Waves and waves, and waves and waves and sometimes there wasn't a wave of red. Green plucked a wilting flowerpot. Nine minutes were added. Glennon crackled a coiler, McAtee stretched in front of O'Neill at the front post and prodded wide from six yards. A magnificent miss, geometrically, ballastically, physically harder to avoid scoring. That's why Luton signed him, that's why he's a second division player. He makes the impossible possible, we know that.

And. Again. McAtee driffled straight and slow to Brynn.

Yeah, they had loads of attacks. Austin scoop-coiled wide, something else happened, then something else, blah-blah-blah, Whatever. Time for tea.

For all their dominance and Town's enervated weediness, it was still only 1-0 and Town could still do this if they'd only listen to the lads in the toilet queue. Hey, anything is possible. What is probable is another thing entirely. Single figures would be nice, let's go home with some dignity, eh. Or maybe the lights will fail. You have to have hope.

2nd half – The Gunning's Dream
I opened my eyes and to my surprise neither team made any changes at half time. Holohan was still on the pitch.

A new half, a clean slate, a new hope. Words of wisdom can turn base metal into gold.

No they can't.

H&M snipped and snapped and Austin slapped against the face of the crossbar as Townites back-tracked and backed off. Swindon swarming, Old MacDonald threaded a needle, Williams plucked his banjo and H&M flicked a prod that kissed the post. Now, where was the Town defence in all this? It's always good to ask questions.
Blocks by blue socks. Well, I say blocks, I merely mean the ball hit socks which were blue. Brownian motion and squad rotation, it's the appliance of science. I have a dream, I believe in angles, something good in everything I see. Little Harry had a cross. Marvellous.

Crocombe has lost the art of kicking the football. He's frit of it, and everyone knows it.

On the hour Clifton switched wings after a chat with Deputy Doig, immediately taking out the irrepressible Iandolo with a sliding, swiping exploratory excavation, purely for scientific purposes. Three minutes later Lavinier replaced the limping left back. One minute later Lavinier carefully steered a volley across Crocombe into the farthest, leftist corner after a dangling dingle beyond and over the few boys in blue gathered together in a tent for safety.

Before you could boil any more eggs, or your blood, another jingle-jangle of looseness and physical weakness left Williams free in the centre circle to set Hepburn-Murphy free down their left. Efete dithered, didn't dig a hole and Michee mooched alongside H&M as he sauntered forward, cut in and slashed lowly. Crocombe parried, the ball plumped up nicely and Williams tapped in from dead centre, six yards out, as many blue shorts watched and sighed.

Here they go…one by one seats are tipped and minds are flipped.

And it was at this point that Glennon coiled a lovely corner. Absolutely delightful it was in dripping droopery as Brynn panicked a parry away for another. Green took it quick and tapped it short, McAtee looked up and crossed highly high, behind no-one to nowhere.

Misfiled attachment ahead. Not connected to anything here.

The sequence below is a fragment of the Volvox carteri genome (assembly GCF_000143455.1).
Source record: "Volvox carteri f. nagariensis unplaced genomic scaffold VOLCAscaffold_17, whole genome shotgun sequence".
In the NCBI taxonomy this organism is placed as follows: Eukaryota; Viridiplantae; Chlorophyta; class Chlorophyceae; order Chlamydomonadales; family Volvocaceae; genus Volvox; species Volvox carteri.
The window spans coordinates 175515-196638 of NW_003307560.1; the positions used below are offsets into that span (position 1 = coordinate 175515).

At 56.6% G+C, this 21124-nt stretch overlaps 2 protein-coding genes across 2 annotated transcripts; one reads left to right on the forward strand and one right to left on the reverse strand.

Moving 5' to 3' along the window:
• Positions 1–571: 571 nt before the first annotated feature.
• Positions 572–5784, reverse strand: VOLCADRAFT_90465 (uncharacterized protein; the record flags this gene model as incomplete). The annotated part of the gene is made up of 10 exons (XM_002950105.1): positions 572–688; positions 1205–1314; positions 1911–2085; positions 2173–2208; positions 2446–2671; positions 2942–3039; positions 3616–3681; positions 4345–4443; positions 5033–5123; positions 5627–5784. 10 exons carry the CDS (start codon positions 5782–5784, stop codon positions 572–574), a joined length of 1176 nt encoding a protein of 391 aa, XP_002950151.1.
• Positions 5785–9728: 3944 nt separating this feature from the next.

And that was all there was to and from Grimsby Town FC.

The game long gone, Green and McAtee were saved for another day as on came Morris and Hunt. Swindon made a triple change. With his first touch Hunt was flicked away like a dozing fly by Khan near the dug-outs. Khan the Conqueror drove diagonally across and up the pitch and espied a raffish looking gentleman lurking on the left. The floppy-haired Mr Darcy dragged a shot into the near post after opening his body and feigning a far-post curler.

Two by two the seats were slammed and off went more die harders.

Balls in the box. Our box, of course. It's incessant and more and more Mariners were becoming incandescent.

With five minutes left Orsi came on for the Backstreet Boy. Dr Teeth mithered about a throw-in. It's something to do to justify your wages, I suppose.

As it finally dawned on us all that Town would not be saved by the poor maintenance of their County Ground electrics, or a sudden cold snap freezing the pitch, Maher tapped back to Smith rather the Crocombe, who passed directly to the static statistic that is Gavan Holohan. Khan pounced, wiggled across and past several blue headstones and blamped highly into the net.

Five minutes were added. They wanted six. Goals that is.

What are we but unset blue jelly. Lavinier megged a nut and Crocombe plucked the ball off the line as his half block rolled behind him. Another anothering of anotherness as Crocombe blocked Hutton then Mr Darcy. In the end they were walking at will through the puddles that constituted Grimsby Town.

And in the end the referee took pity and put the old nag down.

We know what goes on in the fourth division, every once in a while we'll have to take a beating. The way I see, it everybody takes a beating sometime. But not all the time.

And there's the rub – Swindon were very good, Town were tremendously terrible, but the way they were terrible is the alarming thing now we are accumulating data. The pattern, the trend is to collapse. What got Town up was that indefatigable spirit, the determination to never give in, to try and try and try to the very last kick. Where's it gone?

What we need to address is the heart of the matter.